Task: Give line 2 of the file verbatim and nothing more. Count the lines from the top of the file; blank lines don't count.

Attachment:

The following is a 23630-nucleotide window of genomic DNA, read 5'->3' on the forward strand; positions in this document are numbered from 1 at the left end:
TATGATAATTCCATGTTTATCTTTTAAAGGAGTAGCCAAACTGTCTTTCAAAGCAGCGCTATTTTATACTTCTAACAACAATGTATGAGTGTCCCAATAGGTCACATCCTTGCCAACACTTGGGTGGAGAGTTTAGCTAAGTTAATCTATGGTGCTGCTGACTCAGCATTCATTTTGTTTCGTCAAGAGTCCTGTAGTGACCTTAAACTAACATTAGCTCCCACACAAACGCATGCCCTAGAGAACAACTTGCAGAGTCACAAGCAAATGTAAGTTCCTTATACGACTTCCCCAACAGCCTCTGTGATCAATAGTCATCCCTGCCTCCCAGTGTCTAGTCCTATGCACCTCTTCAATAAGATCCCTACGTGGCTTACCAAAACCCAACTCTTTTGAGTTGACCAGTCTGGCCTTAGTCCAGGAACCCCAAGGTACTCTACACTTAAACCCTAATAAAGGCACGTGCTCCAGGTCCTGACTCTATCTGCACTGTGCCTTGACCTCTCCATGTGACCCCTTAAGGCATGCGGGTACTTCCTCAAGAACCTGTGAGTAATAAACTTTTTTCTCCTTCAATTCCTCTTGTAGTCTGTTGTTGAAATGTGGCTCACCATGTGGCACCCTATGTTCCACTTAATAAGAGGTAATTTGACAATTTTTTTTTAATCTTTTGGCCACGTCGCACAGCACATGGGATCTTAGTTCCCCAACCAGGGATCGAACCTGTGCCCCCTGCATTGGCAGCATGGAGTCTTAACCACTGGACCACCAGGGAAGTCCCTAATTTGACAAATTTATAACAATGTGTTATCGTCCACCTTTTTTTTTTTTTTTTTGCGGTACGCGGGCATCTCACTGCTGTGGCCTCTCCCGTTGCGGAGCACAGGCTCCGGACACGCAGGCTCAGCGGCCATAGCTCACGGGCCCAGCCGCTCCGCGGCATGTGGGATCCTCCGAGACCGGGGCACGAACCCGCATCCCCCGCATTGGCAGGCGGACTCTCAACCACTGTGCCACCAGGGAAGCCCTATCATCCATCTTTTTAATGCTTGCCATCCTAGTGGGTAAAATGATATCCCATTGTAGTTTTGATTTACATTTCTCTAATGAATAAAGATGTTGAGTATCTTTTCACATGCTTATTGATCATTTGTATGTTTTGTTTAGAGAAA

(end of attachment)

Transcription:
TATGATAATTCCATGTTTATCTTTTAAAGGAGTAGCCAAACTGTCTTTCAAAGCAGCGCTATTTTATACTTCTAACAACAATGTATGAGTGTCCCAATAGGTCACATCCTTGCCAACACTTGGGTGGAGAGTTTAGCTAAGTTAATCTATGGTGCTGCTGACTCAGCATTCATTTTGTTTCGTCAAGAGTCCTGTAGTGACCTTAAACTAACATTAGCTCCCACACAAACGCATGCCCTAGAGAACAACTTGCAGAGTCACAAGCAAATGTAAGTTCCTTATACGACTTCCCCAACAGCCTCTGTGATCAATAGTCATCCCTGCCTCCCAGTGTCTAGTCCTATGCACCTCTTCAATAAGATCCCTACGTGGCTTACCAAAACCCAACTCTTTTGAGTTGACCAGTCTGGCCTTAGTCCAGGAACCCCAAGGTACTCTACACTTAAACCCTAATAAAGGCACGTGCTCCAGGTCCTGACTCTATCTGCACTGTGCCTTGACCTCTCCATGTGACCCCTTAAGGCATGCGGGTACTTCCTCAAGAACCTGTGAGTAATAAACTTTTTTCTCCTTCAATTCCTCTTGTAGTCTGTTGTTGAAATGTGGCTCACCATGTGGCACCCTATGTTCCACTTAATAAGAGGTAATTTGACAATTTTTTTTTAATCTTTTGGCCACGTCGCACAGCACATGGGATCTTAGTTCCCCAACCAGGGATCGAACCTGTGCCCCCTGCATTGGCAGCATGGAGTCTTAACCACTGGACCACCAGGGAAGTCCCTAATTTGACAAATTTATAACAATGTGTTATCGTCCACCTTTTTTTTTTTTTTTTTGCGGTACGCGGGCATCTCACTGCTGTGGCCTCTCCCGTTGCGGAGCACAGGCTCCGGACACGCAGGCTCAGCGGCCATAGCTCACGGGCCCAGCCGCTCCGCGGCATGTGGGATCCTCCGAGACCGGGGCACGAACCCGCATCCCCCGCATTGGCAGGCGGACTCTCAACCACTGTGCCACCAGGGAAGCCCTATCATCCATCTTTTTAATGCTTGCCATCCTAGTGGGTAAAATGATATCCCATTGTAGTTTTGATTTACATTTCTCTAATGAATAAAGATGTTGAGTATCTTTTCACATGCTTATTGATCATTTGTATGTTTTGTTTAGAGAAA